Gulab jamun are the Indian version of donut holes. But unlike the donut holes that I would mooch off of my brother’s soccer team while they were having halftime meetings, gulab jamun are not finger foods. Imagine, if you will, hot Krispy Kremes fresh out of the fryer, soaked in sugar syrup, and then served on top of some extra syrup. That, my friends, is gulab jamun. Gulab jamun are little syrup sponges (in this case a cardamom, syrup) your arteries will hate you for, but that you won’t be able to resist (if you feel guilty, you can remind yourself that they aren’t as fattening as deep fried cupcakes or cupcakes wellington).
Many recipes for gulab jamun use mixes, but as regular readers know, I am a 100% from-scratch kind of gal. I got my gulab jamun recipe from My Feasts. It worked perfectly, with one exception: the balls were supposed to be able to soak in the syrup for hours, but after two minutes, my balls were fully saturated. By the five-minute mark, they had completely fallen apart in the syrup. I have two theories as to why this happened: the syrup could have been too hot, or the balls might not have been fried long enough. If you have any thoughts on this, please leave a comment.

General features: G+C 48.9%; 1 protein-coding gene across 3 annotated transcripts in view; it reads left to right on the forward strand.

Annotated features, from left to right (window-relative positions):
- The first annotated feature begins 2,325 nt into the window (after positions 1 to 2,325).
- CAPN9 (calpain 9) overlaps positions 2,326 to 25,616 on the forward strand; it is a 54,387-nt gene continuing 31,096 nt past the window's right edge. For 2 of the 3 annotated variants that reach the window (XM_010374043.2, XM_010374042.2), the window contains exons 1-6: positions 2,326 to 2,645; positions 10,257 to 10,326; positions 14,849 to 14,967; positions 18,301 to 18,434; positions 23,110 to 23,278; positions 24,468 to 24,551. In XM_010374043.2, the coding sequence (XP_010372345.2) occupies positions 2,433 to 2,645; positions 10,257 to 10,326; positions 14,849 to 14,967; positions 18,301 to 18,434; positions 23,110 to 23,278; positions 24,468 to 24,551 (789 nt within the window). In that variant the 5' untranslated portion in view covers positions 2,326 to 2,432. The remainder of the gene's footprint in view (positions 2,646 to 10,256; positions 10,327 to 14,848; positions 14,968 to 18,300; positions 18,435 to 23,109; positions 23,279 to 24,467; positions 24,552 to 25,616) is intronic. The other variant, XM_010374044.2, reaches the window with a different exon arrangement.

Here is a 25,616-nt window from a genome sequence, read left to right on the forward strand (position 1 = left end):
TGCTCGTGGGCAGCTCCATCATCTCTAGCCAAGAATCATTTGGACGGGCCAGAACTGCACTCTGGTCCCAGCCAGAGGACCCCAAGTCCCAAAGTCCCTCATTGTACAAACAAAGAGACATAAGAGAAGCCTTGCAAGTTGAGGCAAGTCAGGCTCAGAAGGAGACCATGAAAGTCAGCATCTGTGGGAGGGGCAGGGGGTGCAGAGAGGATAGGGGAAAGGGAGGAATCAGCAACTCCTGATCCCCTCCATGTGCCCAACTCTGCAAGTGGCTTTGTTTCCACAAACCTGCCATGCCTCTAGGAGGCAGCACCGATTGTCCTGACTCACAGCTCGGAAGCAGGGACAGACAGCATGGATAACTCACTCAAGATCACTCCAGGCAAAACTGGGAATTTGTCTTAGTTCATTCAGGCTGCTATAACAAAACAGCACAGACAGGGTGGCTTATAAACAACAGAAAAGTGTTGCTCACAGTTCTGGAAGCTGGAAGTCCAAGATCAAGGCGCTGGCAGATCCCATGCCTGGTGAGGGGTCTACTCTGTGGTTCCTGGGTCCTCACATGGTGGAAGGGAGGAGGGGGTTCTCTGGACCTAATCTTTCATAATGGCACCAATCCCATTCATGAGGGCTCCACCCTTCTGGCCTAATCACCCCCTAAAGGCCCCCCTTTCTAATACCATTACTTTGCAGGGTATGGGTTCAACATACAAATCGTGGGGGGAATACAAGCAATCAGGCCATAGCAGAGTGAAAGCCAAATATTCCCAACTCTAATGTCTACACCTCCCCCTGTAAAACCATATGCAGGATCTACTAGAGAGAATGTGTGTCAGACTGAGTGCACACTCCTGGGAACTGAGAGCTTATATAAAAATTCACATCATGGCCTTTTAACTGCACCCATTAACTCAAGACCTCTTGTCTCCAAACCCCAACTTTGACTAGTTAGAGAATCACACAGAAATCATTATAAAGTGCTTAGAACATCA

To work around that minor hiccup, I found that the best technique was to let the gulab jamun soak for two minutes and then remove them from the syrup with a slotted spoon. When I was ready to serve them (if I didn’t eat them immediately), I microwaved them for ten seconds at a time (until hot) and served them over a small amount of hot syrup.
Gulab Jamun – Indian Syrup-Soaked Donut Holes
- 2 C powdered milk
- 1/2 C all-purpose flour
- 1/4 C + 2 tbsp ghee clarified butter
- 1/2 C milk room temperature
- 1/2 tsp baking soda
- vegetable oil for frying
- 3 C water
- 1 1/2 C sugar
- 1/2 tsp ground cardamom
Mix powdered milk, flour and baking soda in a bowl.
Add ghee to flour and milk powder mixture. Mix well.
Slowly add milk. The dough will be very soft.
Let it rest for 20 minutes.
Bring all syrup ingredients to a boil in a heavy-bottomed sauce pan.
Reduce to low heat. Keep the syrup warm and ready for the addition of the fried gulab jamun.
After 20 minutes, pinch off small pieces of dough and roll them into little balls.
Fry the balls in vegetable oil. I used my mini deep fryer. I very lightly fried mine (maybe that's why they didn't hold up as well). I liked them that way, but you could also keep them in the fryer for a few minutes to make them a darker brown.
Add the fried balls to the warm syrup. See my notes above about how long to soak them.
Serve warm over syrup.
I made these gulab jamun as toppers for my Diwali cupcakes (coming soon). Nothing goes better with a cupcake than a syrup-soaked donut!